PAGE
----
Murambi Genocide Memorial: Set in a former technical school just north of Nyamagabe in Rwanda’s southwest, the Murambi memorial is perhaps the most significant, and most wrenching of all of Rwanda’s genocide memorials. Up to 50,000 people were murdered here, and the mass graves so large, that the heat of the surrounding decomposition preserved many of the bodies, which now populate the bare dormitories of the school. To better explain the events leading up to the massacre, an interpretive centre was opened here in 2011.
Dating back to colonial times and translated from Kinyarwanda as “coming together in common purpose to achieve an outcome”, Umuganda is when Rwandans from all walks of life come together to work for the good of their neighbourhoods and their nation as a whole. The last Saturday of every month, shops are closed, buses stop running, traffic disappears from the roads, and Rwandans set aside their personal business for the morning and contribute their efforts to public works projects around the country, which can include litter cleanup, tree planting, building houses for the vulnerable, and more. The social and economic benefits of umuganda are easy for all to see (Rwanda isn’t the cleanest country in Africa by accident!), and whether or not you have special skills to contribute, all visitors are warmly invited to take part; given the range of projects addressed through umuganda, you’re sure to find one to fit your interests. Though the national museum of Rwanda (today’s Ethnographic Museum) was only established in 1989, the country’s network of compelling museums has expanded rapidly since then, and today there are six sites all across the country administered by the Institute of National Museums (www.museum.gov.rw). From ethnography to environment and art to architecture, the national museums of Rwanda are among the finest in East Africa, and with locations around the country, it’s easy to fit at least one of these fascinating spots into any Rwanda itinerary.
Ethnographic Museum (Huye): Rwanda’s first museum, this beautiful space sits in wide, tranquil gardens at the edge of Huye city and was built here in 1989. It covers an impressive array of topics on almost anything about Rwanda you can imagine: banana beer, basketry, geology, cosmology, farming, cattle, music, dance, poetry, history, tools, and transport are all profiled here, and there’s a highly regarded craft centre on site as well. If you see one museum in Rwanda, this should be it.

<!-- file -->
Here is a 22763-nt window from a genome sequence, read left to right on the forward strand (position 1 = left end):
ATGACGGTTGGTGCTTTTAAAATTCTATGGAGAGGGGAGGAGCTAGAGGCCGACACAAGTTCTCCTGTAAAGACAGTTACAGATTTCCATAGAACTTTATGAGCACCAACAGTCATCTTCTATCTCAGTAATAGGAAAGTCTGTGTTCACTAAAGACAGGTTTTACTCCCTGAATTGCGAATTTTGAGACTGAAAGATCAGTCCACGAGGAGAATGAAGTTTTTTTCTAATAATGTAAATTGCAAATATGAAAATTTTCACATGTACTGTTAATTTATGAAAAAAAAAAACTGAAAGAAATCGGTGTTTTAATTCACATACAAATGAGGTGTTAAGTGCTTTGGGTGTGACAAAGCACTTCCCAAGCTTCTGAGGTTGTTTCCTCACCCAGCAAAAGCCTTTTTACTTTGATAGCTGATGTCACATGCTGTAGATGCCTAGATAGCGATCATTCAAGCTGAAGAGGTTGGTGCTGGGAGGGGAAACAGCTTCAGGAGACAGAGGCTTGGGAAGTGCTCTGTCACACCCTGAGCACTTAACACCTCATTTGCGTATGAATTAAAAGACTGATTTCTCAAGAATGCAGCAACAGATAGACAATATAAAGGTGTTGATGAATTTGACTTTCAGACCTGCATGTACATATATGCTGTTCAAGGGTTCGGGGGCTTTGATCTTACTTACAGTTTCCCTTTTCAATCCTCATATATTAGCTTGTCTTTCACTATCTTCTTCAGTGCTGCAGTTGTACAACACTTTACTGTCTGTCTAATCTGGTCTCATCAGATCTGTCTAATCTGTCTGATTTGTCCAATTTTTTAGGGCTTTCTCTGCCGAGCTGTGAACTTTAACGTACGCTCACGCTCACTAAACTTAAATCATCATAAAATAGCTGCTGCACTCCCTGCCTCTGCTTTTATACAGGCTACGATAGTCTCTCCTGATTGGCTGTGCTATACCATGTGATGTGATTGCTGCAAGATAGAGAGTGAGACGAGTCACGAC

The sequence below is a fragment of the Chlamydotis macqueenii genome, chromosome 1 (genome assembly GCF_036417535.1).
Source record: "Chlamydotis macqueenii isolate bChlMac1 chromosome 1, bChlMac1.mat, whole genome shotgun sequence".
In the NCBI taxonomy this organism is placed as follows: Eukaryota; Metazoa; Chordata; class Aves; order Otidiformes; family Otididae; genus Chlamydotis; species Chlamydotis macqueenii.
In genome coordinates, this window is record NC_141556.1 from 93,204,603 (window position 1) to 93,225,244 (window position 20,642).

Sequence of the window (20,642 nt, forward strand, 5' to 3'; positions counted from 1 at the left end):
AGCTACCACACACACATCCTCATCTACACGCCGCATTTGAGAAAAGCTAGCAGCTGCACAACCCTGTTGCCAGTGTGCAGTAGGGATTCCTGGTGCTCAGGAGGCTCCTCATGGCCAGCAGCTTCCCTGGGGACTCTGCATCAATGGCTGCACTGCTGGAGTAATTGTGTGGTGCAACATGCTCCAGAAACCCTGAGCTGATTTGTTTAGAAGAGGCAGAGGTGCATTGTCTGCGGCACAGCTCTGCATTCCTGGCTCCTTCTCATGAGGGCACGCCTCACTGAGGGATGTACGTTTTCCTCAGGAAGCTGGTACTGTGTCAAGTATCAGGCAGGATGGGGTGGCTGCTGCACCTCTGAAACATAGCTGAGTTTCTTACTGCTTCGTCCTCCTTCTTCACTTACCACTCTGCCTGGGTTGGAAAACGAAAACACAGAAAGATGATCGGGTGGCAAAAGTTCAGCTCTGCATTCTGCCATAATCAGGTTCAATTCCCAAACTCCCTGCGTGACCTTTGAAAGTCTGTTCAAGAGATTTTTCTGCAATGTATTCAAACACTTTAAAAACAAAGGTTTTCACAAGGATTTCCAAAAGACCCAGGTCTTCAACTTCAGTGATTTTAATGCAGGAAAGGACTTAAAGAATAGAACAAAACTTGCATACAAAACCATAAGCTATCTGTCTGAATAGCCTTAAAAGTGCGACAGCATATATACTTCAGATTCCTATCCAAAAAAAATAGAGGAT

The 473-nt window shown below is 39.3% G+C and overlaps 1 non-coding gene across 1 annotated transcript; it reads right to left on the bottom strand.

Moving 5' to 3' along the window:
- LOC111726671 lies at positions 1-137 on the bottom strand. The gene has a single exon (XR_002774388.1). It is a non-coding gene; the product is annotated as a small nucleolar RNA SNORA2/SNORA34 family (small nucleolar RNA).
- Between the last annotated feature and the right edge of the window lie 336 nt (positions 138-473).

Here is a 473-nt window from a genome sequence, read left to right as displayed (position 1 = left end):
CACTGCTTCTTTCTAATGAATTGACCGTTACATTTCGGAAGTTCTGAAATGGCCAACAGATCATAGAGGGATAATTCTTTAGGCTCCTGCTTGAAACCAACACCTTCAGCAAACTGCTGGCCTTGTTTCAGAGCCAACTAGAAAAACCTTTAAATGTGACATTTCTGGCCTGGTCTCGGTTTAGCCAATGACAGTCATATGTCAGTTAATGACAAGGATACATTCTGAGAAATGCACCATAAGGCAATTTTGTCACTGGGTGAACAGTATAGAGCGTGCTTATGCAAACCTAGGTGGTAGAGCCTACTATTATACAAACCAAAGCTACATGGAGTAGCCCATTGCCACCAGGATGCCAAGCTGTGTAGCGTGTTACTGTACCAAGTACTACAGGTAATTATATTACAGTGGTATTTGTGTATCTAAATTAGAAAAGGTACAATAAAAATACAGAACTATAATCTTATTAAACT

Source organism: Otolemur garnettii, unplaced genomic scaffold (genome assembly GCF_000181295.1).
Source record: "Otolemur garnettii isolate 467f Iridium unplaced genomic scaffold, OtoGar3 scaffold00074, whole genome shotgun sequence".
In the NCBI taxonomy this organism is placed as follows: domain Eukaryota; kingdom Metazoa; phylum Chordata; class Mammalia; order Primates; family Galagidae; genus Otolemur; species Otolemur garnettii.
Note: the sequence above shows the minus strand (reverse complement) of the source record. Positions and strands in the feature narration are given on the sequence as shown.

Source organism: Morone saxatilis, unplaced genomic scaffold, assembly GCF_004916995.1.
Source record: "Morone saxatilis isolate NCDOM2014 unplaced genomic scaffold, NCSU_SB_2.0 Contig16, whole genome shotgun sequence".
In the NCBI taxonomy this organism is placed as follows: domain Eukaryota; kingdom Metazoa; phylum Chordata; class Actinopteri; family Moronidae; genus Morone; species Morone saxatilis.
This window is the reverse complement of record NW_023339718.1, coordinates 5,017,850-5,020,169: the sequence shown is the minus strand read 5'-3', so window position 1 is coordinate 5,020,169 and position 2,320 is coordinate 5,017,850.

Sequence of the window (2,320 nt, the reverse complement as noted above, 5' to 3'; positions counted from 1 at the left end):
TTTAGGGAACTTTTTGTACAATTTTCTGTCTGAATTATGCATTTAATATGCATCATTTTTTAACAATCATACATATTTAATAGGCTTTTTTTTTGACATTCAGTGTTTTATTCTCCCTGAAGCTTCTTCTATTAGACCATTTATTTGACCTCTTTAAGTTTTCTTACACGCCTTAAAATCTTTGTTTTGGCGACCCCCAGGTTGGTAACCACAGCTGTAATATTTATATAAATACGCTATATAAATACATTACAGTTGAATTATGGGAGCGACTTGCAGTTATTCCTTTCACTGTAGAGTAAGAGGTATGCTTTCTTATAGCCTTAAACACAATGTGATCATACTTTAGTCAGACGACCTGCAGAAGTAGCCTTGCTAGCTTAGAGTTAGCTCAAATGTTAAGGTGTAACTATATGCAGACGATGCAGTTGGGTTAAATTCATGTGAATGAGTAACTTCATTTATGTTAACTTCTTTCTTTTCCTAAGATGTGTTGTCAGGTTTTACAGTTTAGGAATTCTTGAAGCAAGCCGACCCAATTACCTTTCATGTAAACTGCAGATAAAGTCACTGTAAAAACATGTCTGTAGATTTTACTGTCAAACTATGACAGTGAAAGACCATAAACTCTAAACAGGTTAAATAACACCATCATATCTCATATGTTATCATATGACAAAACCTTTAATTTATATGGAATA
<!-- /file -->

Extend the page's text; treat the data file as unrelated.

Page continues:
National Art Gallery (Nyanza): Set in a wide colonial building atop the gorgeous Rwesero Hill and just outside the small agricultural town of Nyanza, the National Art Gallery is a fantastic surprise—it’s not very often you find such a cultivated selection of artwork on a lovely green hilltop out in the countryside! Still, here it is, and it has been showcasing both traditional and contemporary Rwandan artists for nearly a decade now. They host a variety of rotating temporary exhibitions as well, and many international artists have exhibited here.
King's Palace Museum (Nyanza): On another fantastic hilltop just opposite the National Art Gallery, this is the former palace of King Mutara III (also known as Rudahigwa), who built his palace here in the 1930’s. Today, visitors can tour an impressive and historically accurate reconstruction of the royal compound and marvel at the intricacies of the traditional architecture. A colonial building which was also used as the palace for a time sits next door and contains a series of exhibits on the monarchy and court customs that history buffs won’t want to miss.
Presidential Palace Museum (Kigali): While today it’s no longer home to any presidents, both Juvenal Habyarimana and Pasteur Bizimungu called this home for almost three decades from the 1970’s to the year 2000. Today, it’s a fascinating window into Rwanda’s modern history, and the remains of President Habyarimana’s plane, shot down in 1994 just before the genocide, can be seen in chunks on the lawn. There are whole rooms of preserved presidential furnishings, and cultural exhibits as well.
Natural History Museum (Kigali): In a 1900’s building named for Richard Kandt, the German naturalist and once-governor of Rwanda, this new museum sits in a leafy garden with impressive views over Kigali. Inside you’ll find a number of historical exhibits and photographs of the early settlement of Kigali, along with numerous displays on Rwanda’s endemic species of flora and fauna, as well as information on the physical and geological history of the country. Relics from the German – British battles of WWI that took place in Rwanda are also to be found here.
Museum of the Environment (Karongi): Scheduled to open any day now, Karongi’s eagerly anticipated Museum of the Environment is set to be the only museum of its kind anywhere on the African continent. Focusing on the Rwandan climate and environment, the museum will feature a rooftop garden of medicinal plants, and a number of exhibits on Rwandan resources, including energy and its production. Visitors will also gain an understanding of climate change and its impacts, and what we, no matter what country we live in, can do to mitigate its negative effects.